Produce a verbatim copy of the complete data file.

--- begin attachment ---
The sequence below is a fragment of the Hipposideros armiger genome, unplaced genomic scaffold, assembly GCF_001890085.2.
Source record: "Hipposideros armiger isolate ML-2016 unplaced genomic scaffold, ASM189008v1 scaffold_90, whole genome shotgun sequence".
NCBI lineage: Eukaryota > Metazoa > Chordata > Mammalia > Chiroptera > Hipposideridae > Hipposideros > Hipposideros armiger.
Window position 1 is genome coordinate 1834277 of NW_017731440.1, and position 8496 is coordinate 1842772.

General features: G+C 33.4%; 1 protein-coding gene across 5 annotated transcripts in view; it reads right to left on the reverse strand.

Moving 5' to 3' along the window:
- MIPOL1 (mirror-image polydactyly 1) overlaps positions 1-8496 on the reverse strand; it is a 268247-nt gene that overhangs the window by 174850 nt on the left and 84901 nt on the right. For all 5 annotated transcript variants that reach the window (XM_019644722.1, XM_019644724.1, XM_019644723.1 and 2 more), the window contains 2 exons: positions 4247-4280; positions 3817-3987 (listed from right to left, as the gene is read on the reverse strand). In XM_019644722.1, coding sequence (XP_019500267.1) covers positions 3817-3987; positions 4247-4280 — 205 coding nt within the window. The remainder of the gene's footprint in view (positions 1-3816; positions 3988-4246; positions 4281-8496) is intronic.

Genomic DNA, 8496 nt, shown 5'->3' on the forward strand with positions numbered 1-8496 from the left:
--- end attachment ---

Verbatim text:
The sequence below is a fragment of the Hipposideros armiger genome, unplaced genomic scaffold, assembly GCF_001890085.2.
Source record: "Hipposideros armiger isolate ML-2016 unplaced genomic scaffold, ASM189008v1 scaffold_90, whole genome shotgun sequence".
NCBI lineage: Eukaryota > Metazoa > Chordata > Mammalia > Chiroptera > Hipposideridae > Hipposideros > Hipposideros armiger.
Window position 1 is genome coordinate 1834277 of NW_017731440.1, and position 8496 is coordinate 1842772.

General features: G+C 33.4%; 1 protein-coding gene across 5 annotated transcripts in view; it reads right to left on the reverse strand.

Moving 5' to 3' along the window:
- MIPOL1 (mirror-image polydactyly 1) overlaps positions 1-8496 on the reverse strand; it is a 268247-nt gene that overhangs the window by 174850 nt on the left and 84901 nt on the right. For all 5 annotated transcript variants that reach the window (XM_019644722.1, XM_019644724.1, XM_019644723.1 and 2 more), the window contains 2 exons: positions 4247-4280; positions 3817-3987 (listed from right to left, as the gene is read on the reverse strand). In XM_019644722.1, coding sequence (XP_019500267.1) covers positions 3817-3987; positions 4247-4280 — 205 coding nt within the window. The remainder of the gene's footprint in view (positions 1-3816; positions 3988-4246; positions 4281-8496) is intronic.

Genomic DNA, 8496 nt, shown 5'->3' on the forward strand with positions numbered 1-8496 from the left: